Help us apply for research grants 


We are looking for a volunteer who has experience in applying for grant funding for research projects. If you are interested becoming part of the volunteer team and can spare 2-3 hours then please email volunteer@foodforthebrain.org with your CV and title your email "Grants Volunteer". 


Help us with legal support 


If you are in the legal profession or have experience of legislation and regulatory frameworks around complementary therapies, data protection and/or advertising standards then we would appreciate your help. If you are interested and available then please email volunteer@foodforthebrain.org with your CV and title your email "Legal Support". 


Nutritious Chocolate Crunchies  


Omega-3 fish oil boosts mood in depressed elderly
A seriously delicious but very nutritious take on an old favourite. Bound together with a little chocolate and nut butter instead of syrup, they conceal plenty of essential fats, protein, minerals and vitamins. You can vary the mixture of oats, nuts and seeds according to taste. This is also a great way to conceal superfoods like seeds within a delicious teatime treat for your child.


  • 100g (4oz) good quality dark chocolate, broken into rough chunks
  • 2 tbsp tahini or unsalted hazelnut butter (from health-food stores)
  • 2 tsp ground cinnamon
  • 50g (2oz) oats
  • 50g (2oz) mixed unsalted nuts, roughly chopped
  • 50g (2oz) desiccated coconut
  • 50g (2oz) pumpkin seeds
  • A good tbsp of ground or cracked flaxseeds (linseeds)
  • Ground cinnamon and/or ground ginger, to taste (optional)


1. Melt the chocolate then stir in the tahini. Place ten paper cake cases on a baking sheet.

2. Mix in the dry ingredients until evenly coated then spoon into the cake cases and chill until set. 




[1] ‘How mental illness loses out in the NHS’ a report by the Centre for Economic Performance’s Mental Health Policy Group, London School of Economics and Political Science, June 2012

[2] www.bbc.co.uk/news/health-14299501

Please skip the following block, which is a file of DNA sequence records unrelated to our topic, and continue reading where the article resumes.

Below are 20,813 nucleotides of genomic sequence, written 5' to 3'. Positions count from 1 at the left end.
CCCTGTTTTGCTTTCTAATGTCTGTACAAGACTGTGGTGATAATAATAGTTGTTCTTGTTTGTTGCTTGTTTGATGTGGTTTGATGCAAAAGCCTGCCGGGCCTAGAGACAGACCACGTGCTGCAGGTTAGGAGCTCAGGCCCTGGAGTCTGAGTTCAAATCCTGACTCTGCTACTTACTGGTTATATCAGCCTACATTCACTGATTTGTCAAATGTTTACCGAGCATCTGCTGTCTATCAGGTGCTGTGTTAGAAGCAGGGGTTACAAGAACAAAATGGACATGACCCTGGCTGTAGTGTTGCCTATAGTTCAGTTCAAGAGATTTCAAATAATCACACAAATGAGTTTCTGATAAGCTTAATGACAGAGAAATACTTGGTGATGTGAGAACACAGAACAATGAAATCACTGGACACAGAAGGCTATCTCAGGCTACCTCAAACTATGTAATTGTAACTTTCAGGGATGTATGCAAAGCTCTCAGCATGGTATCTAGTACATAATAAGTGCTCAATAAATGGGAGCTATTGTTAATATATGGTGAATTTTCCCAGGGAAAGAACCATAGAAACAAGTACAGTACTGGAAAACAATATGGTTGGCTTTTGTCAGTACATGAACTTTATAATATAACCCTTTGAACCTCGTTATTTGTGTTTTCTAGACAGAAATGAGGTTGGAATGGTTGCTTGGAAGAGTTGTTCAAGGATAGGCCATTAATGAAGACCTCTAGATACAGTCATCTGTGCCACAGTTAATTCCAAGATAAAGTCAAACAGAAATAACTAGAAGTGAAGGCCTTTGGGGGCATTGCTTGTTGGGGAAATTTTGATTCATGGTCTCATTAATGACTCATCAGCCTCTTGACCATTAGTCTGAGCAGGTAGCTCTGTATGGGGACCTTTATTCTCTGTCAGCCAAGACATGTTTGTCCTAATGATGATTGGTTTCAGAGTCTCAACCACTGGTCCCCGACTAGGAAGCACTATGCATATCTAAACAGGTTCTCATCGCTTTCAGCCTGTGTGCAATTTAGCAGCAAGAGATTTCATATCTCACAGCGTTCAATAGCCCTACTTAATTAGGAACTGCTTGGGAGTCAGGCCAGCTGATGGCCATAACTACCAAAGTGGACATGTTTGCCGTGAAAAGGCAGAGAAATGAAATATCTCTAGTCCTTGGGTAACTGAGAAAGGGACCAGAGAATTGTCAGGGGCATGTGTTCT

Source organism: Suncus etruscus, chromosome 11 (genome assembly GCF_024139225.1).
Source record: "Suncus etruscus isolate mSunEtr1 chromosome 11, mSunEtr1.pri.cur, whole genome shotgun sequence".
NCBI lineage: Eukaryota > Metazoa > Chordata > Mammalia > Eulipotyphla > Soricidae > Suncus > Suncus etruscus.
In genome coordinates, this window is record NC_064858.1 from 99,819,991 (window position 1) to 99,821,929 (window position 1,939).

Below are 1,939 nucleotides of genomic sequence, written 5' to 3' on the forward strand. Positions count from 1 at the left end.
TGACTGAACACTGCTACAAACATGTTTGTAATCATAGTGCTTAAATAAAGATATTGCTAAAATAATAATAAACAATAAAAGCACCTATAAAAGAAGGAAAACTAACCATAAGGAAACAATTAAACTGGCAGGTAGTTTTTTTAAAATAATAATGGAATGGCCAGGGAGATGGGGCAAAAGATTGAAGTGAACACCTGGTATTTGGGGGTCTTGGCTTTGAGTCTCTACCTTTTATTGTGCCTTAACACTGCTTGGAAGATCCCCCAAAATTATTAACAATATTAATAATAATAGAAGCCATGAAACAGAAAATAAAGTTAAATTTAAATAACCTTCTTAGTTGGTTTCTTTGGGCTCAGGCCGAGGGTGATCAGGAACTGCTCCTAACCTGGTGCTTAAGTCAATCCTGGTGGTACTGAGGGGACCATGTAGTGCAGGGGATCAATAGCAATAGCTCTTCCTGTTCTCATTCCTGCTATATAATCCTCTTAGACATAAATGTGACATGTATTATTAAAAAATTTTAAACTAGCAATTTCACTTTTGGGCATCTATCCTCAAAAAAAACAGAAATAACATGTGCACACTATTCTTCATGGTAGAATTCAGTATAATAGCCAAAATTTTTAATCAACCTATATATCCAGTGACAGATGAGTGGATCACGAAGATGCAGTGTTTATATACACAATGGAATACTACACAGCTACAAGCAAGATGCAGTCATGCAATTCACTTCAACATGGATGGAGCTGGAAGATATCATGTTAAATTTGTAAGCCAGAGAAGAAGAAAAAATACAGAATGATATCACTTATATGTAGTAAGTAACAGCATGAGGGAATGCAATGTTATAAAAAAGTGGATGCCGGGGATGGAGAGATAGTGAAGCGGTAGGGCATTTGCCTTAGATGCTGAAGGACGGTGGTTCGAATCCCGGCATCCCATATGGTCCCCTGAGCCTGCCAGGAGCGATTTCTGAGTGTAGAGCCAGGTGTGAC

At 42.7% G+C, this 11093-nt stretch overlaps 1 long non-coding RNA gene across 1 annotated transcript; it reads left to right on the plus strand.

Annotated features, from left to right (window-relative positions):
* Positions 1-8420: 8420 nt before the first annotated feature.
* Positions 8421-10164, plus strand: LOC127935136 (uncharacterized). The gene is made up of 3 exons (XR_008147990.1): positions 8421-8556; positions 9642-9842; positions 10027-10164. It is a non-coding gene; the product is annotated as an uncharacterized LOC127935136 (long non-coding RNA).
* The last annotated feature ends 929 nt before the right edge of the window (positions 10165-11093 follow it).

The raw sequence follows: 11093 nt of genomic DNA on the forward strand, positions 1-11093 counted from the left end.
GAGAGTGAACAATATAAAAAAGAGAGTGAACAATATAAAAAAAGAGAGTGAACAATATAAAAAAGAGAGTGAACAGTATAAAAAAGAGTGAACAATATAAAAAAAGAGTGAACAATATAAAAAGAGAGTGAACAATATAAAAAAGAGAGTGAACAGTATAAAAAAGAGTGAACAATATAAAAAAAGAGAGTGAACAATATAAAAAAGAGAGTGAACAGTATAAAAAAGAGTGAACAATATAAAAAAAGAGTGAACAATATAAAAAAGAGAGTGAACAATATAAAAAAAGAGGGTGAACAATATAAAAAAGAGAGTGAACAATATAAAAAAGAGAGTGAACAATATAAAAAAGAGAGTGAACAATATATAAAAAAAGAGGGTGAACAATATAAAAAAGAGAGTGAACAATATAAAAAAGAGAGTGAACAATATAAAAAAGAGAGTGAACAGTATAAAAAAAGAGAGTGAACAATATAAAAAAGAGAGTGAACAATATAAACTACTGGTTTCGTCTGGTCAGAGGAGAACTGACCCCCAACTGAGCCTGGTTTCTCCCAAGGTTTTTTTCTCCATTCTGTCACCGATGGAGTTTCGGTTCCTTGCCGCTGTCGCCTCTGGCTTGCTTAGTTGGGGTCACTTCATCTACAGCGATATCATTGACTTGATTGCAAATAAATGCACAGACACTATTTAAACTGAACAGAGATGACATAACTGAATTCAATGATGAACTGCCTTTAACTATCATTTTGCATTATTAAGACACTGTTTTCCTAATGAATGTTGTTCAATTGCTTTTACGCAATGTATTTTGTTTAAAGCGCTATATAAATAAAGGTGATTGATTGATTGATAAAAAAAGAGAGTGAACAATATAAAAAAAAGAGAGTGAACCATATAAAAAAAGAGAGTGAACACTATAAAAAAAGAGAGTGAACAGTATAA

[3] Kripke DF, Langer RD, Kline LE. ‘ Hypnotics’ association with mortality and cancer: a matched cohort study’ BMJ Open 2012;2:e000850. doi:10.1136/bmjopen-2012-000850

[4] T. C. Birdsall, ‘5-Hydroxytryptophan: A clinically-effective serotonin precursor’, Alternative Medicine Review, 1998;3(4):271–80

[5] O. Bruni, et al., ‘L-5-Hydroxytryptophan treatment of sleep terrors in children’, European Journal of Pediatric Neurology, 2004;163(7):402–7

[6] Schruers K, et al., ‘Acute L-5-hydroxytryptophan administration inhibits carbon dioxide-induced panic in panic disorder patients.’ Psychiatry Res. 2002 Dec 30;113(3):237-43

[7] A. Brzezinski, et al., ‘Effects of exogenous melatonin on sleep: A meta-analysis’, Sleep Medicine Reviews, 2005;9(1):41–50

[8] S. A. Rahman, et al., ‘Antidepressant action of melatonin in the treatment of Delayed Sleep Phase Syndrome’, Sleep Medicine, February 2010;11(2):131–6

[9] M. Hornyak, ‘Magnesium therapy for periodic leg movements-related insomnia and restless legs syndrome: An open pilot study’, Sleep, 1998;21(5):501–5

[10] W. Shell, et al., ‘A randomized, placebo-controlled trial of an amino acid: preparation on timing and quality of sleep’, American Journal of Therapeutics, 15 May 2009

[11] M. Spinella, The Psychopharmacology of Herbal Medicine, 2001, MIT Press, London

[12] M. Dorn, ‘Valerian versus oxazepam: Efficacy and tolerability in nonorganic and nonpsychiatric insomniacs – a randomized, double-blind clinical comparative study’, Forschende Komplementarmedizin und Klassiche naturheilkunde, 2000;7:79–81

[13] E. Vorbach, et al., ‘Treatment of Insomnia: Effectiveness and tolerance of a valerian extract’, Psychopharmakotheraphie, 1996;3:109–15

[14] S.Bent,etal.,‘Valerian for sleep: A systematic review and meta-analysis’, American Journal of Medicine, December 2006;119(12):1005–12. Review

[15] Artour Rakhimov Ph.D, ‘Normal Breathing - The key to vital health’; see also Robert Fried, ‘The Hyperventilation Syndrome‘

[16] A. Chiesa and A. Serretti, ‘A systematic review of neurobiological and clinical features of mindfulness meditations’, Psychological Medicine, 27 November 2009:1–14

[17] J. Lagopoulos, et al., ‘Increased theta and alpha EEG activity during nondirective meditation’, Journal of Alternative and Complementary Medicine, November 2009;15(11):1187–92

[18] D. Climov, ‘Results of a Stress Management Program for Graduate Students based on Relaxation associated with HRV Biofeedback’, 2008, Pedagogical and Statistical Unit, Institut d’Enseignement Supérieur (IES) Parnasse­Deux Alice, Haute Ecole Léonard de Vinci, 2008 (unpublished)

[19] I. Olszewska and M. Zarow, ‘Does music during dental treatment make a difference?’ See: www.silenceofmusic.com/pdf/dentists.pdf